• It’s possible you may be faced with multiple competing offers to purchase your property. Your listing broker can explain various negotiating strategies for you to consider. For example, you can accept the “best” offer; you can inform all potential purchasers that other offers are “on the table” and invite them to make their “best” offer; you can “counter” one offer while putting the other offers to the side awaiting a decision on your counter-offer; or you can “counter” one offer and reject the others.
  • If you have questions about the possibility of multiple offers and the way they can be dealt with, ask your listing broker to explain your options and alternatives.
  • Realize that each of these approaches has advantages and disadvantages. Patience may result in an even better offer being received; inviting buyers to make their “best” offers may produce an offer (or offers) better than those “on the table” – or may discourage buyers who feel they’ve already made a fair offer resulting in them breaking off negotiations to pursue other properties. Your listing broker will explain the pros and cons of these strategies (and possibly other) negotiating strategies. The decisions, however, are yours to make.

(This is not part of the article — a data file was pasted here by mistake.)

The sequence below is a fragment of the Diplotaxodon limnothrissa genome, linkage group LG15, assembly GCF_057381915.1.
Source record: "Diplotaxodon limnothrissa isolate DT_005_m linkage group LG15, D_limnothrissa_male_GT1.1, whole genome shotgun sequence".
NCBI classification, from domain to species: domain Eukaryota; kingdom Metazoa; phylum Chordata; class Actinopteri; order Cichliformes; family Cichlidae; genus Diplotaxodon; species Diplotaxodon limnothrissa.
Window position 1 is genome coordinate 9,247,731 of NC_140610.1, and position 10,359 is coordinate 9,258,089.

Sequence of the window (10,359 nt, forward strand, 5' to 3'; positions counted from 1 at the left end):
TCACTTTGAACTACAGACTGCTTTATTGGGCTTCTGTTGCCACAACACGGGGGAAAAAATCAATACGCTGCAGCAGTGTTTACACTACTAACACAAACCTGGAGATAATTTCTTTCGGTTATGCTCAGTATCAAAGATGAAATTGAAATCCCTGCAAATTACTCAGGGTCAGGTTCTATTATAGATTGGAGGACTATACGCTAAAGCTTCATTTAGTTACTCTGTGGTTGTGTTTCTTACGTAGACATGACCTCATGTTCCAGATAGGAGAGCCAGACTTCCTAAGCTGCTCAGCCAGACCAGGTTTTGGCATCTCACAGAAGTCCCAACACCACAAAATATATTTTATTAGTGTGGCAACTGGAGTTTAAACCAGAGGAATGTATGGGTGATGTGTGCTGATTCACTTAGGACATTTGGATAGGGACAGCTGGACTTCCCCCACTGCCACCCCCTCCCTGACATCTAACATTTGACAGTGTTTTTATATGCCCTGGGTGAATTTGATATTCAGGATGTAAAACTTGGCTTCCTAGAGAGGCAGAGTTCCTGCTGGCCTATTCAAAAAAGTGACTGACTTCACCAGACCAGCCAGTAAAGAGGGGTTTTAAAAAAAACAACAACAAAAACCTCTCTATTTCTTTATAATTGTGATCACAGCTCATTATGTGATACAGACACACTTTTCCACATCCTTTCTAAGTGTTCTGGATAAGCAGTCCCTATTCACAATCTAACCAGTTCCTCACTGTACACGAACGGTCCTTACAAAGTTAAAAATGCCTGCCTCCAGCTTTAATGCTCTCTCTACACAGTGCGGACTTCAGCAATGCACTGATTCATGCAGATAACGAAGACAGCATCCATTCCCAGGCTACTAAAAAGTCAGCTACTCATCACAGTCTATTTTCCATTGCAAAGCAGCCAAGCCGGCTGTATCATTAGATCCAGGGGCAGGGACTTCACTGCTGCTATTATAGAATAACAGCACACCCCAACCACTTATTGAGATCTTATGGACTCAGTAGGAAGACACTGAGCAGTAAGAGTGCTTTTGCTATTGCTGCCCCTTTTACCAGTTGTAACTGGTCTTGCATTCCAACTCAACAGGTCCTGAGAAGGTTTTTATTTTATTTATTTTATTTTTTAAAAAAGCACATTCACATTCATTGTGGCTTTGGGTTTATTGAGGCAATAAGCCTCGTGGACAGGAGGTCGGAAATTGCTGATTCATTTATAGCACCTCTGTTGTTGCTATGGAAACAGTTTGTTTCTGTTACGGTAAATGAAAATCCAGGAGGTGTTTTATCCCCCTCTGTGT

• Appreciate that your listing broker’s advice is based on past experience and is no guarantee about how any particular buyer will act (or react) in a specific situation.

Information for Buyers and Sellers

Perhaps no situation facing buyers or sellers is more potentially frustrating or fraught with potential for misunderstanding and for missed opportunity than presenting and negotiating multiple, competing offers to purchase the same property. Consider the following issues and dynamics:

  • Sellers want to get the highest price and best terms for their property.